Wednesday, October 6, 2021
Legal Education In The United States: Moving Toward More Practical Experience
Hon. Sandra R. Klein (U.S. Bankruptcy Court, Central District of California), Legal Education in the United States: Moving Toward More Practical Experience, 42 Loy. L.A. Int'l & Comp. L. Rev. 371 (2019):
More than twenty-five years ago, I had the good fortune to be a Loyola Law School (“Loyola”) student and a member of the Loyola Law School International and Comparative Law Journal (“ILJ”). One of the highlights of my law school career was having my comment published in the ILJ: Legal Education in the United States and England, A Comparative Analysis, 13 Loy. L.A. Int'l & Comp. L.J. 601 (1991) [hereinafter Legal Education].
Many things have changed since then. The ILJ changed its name to the International and Comparative Law Review. I graduated from Loyola, clerked for two amazing jurists, the Honorable Arthur L. Alarcón, United States Court of Appeals for the Ninth Circuit, and the Honorable Lourdes G. Baird, United States District Court for the Central District of California, worked as a litigation associate at O’Melveny & Myers LLP and, for more than thirteen years, worked for the United States Department of Justice. For the past eight years, I have had the honor to serve as a United States Bankruptcy Judge in the Central District of California.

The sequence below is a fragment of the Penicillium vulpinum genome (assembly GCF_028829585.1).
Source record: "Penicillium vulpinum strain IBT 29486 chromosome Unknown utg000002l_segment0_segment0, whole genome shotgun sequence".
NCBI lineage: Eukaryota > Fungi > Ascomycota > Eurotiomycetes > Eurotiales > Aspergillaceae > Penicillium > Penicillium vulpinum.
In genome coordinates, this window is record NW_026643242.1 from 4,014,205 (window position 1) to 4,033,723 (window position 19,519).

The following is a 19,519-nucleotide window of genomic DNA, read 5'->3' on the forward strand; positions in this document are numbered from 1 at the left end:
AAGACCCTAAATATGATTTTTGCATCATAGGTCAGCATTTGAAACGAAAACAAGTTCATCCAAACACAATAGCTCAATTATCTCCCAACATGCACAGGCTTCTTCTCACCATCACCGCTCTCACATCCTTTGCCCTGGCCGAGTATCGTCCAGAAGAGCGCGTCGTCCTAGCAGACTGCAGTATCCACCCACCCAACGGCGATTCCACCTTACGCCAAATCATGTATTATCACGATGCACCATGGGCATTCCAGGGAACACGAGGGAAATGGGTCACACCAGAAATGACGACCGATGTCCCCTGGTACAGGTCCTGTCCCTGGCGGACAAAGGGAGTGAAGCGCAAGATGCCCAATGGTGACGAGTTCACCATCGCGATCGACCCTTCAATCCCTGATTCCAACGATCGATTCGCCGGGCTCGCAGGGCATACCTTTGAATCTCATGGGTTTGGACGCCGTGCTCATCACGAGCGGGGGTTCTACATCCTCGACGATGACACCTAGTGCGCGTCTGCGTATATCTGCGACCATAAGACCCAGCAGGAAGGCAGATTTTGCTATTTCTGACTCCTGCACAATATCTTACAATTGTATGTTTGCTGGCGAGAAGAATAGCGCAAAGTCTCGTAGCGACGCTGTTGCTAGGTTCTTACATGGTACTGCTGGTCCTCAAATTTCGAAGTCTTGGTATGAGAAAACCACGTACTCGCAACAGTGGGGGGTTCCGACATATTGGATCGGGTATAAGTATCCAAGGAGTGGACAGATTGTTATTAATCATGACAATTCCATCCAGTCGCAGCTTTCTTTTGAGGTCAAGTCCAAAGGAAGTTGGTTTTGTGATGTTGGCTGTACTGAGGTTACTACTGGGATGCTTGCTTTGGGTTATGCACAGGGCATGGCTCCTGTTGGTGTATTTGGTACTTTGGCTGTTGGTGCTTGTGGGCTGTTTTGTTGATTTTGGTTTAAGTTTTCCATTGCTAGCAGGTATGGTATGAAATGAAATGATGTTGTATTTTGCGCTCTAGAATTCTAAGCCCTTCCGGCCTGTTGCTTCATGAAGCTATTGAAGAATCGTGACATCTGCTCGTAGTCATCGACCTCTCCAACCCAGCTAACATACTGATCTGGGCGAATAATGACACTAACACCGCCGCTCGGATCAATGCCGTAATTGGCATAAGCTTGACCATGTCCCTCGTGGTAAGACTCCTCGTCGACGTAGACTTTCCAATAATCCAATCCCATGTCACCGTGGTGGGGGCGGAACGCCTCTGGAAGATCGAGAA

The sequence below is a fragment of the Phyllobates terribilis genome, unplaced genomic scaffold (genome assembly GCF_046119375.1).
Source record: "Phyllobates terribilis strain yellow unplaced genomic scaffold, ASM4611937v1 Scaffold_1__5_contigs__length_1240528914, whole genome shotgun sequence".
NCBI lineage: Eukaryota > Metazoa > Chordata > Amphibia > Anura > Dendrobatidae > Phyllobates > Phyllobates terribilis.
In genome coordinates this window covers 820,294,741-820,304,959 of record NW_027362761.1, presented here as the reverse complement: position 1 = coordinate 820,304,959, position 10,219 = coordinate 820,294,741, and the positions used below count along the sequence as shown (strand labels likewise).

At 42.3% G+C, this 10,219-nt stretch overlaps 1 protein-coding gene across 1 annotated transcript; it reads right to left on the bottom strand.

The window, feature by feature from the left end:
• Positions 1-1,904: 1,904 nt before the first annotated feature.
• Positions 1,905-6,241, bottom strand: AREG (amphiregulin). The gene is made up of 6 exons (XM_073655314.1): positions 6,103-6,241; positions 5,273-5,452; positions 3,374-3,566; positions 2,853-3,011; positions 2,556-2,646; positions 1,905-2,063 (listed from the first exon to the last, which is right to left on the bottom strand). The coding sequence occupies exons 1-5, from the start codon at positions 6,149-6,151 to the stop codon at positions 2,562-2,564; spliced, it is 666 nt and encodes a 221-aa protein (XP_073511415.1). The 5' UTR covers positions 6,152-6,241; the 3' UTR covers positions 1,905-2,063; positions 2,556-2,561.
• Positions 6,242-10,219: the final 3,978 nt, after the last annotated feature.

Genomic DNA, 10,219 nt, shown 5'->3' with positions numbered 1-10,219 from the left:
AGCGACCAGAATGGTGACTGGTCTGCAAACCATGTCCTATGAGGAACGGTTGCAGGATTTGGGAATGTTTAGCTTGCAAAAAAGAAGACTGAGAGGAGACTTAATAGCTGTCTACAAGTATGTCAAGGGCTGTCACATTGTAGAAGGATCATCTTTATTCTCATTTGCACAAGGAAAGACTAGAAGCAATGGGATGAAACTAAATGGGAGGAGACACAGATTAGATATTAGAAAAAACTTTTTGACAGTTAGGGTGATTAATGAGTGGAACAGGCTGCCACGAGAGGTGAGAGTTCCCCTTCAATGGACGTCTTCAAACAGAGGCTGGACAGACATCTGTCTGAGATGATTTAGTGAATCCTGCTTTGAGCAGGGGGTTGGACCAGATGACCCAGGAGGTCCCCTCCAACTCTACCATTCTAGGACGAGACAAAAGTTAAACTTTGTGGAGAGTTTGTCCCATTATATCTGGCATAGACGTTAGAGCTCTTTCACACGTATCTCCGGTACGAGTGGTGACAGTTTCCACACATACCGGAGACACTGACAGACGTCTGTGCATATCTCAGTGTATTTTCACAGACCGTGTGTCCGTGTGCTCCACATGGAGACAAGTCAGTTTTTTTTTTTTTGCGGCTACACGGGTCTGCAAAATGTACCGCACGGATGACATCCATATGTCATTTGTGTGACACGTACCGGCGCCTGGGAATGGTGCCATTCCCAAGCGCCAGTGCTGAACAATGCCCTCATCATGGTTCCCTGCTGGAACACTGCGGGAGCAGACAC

Other things, however, have thankfully remained the same. Professor Laurie Levenson, who was my mentor throughout law school, continues to be my mentor (as she is for so many others). She and I are co-leaders of a Girl Scout Troop for girls experiencing homelessness and it never ceases to amaze me how wonderful she is with the girls. I am as proud as I was the day that I graduated from Loyola to be an alumna. And, Loyola’s focus on social justice, with its emphasis on giving back to those less fortunate, continues to be a model for law schools across the country.